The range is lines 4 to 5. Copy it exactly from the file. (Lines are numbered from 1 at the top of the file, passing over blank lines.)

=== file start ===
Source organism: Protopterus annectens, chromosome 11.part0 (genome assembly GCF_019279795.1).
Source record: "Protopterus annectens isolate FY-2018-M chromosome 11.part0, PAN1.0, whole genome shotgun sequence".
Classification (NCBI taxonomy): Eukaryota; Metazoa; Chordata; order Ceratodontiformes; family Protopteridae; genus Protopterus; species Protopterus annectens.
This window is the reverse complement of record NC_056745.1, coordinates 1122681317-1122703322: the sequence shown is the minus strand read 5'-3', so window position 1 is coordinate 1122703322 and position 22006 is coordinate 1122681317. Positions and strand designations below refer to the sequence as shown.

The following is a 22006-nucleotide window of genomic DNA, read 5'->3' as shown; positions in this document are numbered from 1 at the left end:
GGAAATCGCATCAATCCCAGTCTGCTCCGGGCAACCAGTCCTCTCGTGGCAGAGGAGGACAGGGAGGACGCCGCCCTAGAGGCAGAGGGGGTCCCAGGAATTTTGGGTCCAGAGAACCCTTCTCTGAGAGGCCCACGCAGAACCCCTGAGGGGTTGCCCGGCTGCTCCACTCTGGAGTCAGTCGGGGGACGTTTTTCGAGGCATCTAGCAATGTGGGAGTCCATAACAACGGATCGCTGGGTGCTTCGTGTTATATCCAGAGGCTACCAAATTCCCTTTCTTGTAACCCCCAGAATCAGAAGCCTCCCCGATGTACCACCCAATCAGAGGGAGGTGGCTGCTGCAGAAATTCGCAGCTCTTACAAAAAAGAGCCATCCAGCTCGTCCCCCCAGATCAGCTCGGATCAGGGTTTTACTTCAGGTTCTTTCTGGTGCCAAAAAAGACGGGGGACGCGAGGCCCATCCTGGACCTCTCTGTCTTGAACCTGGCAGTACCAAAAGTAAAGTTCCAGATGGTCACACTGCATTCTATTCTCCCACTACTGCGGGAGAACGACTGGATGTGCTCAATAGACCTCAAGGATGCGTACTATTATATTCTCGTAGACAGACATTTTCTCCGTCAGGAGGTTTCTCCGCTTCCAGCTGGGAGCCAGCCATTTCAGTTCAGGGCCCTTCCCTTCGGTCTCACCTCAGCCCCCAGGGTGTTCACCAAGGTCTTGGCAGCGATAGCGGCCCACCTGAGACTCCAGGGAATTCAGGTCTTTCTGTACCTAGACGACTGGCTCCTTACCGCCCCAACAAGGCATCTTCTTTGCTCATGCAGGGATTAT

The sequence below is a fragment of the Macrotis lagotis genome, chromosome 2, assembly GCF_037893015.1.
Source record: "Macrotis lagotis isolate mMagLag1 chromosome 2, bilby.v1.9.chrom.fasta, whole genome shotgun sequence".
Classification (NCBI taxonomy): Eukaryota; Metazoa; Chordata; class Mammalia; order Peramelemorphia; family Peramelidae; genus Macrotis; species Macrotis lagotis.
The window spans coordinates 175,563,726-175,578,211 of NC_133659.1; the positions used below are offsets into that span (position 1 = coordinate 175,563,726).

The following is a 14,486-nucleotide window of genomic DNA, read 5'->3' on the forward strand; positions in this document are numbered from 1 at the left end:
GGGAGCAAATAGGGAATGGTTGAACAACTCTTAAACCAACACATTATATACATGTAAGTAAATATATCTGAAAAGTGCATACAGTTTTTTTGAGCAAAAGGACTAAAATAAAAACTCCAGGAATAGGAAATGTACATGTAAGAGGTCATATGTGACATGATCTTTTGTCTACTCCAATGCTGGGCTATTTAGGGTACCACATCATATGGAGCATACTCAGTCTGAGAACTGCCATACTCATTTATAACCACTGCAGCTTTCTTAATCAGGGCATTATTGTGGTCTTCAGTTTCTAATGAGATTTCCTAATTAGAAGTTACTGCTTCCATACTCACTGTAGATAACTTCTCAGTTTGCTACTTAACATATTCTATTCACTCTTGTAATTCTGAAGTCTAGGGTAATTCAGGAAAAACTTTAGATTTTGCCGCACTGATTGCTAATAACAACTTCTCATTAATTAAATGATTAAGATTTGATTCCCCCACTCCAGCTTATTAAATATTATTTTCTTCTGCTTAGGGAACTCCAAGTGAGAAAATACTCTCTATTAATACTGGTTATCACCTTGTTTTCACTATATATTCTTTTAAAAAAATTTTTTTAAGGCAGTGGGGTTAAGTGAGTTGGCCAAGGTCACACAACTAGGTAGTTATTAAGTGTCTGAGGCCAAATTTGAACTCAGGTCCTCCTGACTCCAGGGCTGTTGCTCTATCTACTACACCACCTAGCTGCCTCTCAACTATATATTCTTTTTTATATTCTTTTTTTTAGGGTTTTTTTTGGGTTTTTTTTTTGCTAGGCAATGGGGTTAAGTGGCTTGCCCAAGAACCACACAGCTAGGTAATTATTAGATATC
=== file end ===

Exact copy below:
This window is the reverse complement of record NC_056745.1, coordinates 1122681317-1122703322: the sequence shown is the minus strand read 5'-3', so window position 1 is coordinate 1122703322 and position 22006 is coordinate 1122681317. Positions and strand designations below refer to the sequence as shown.

The following is a 22006-nucleotide window of genomic DNA, read 5'->3' as shown; positions in this document are numbered from 1 at the left end: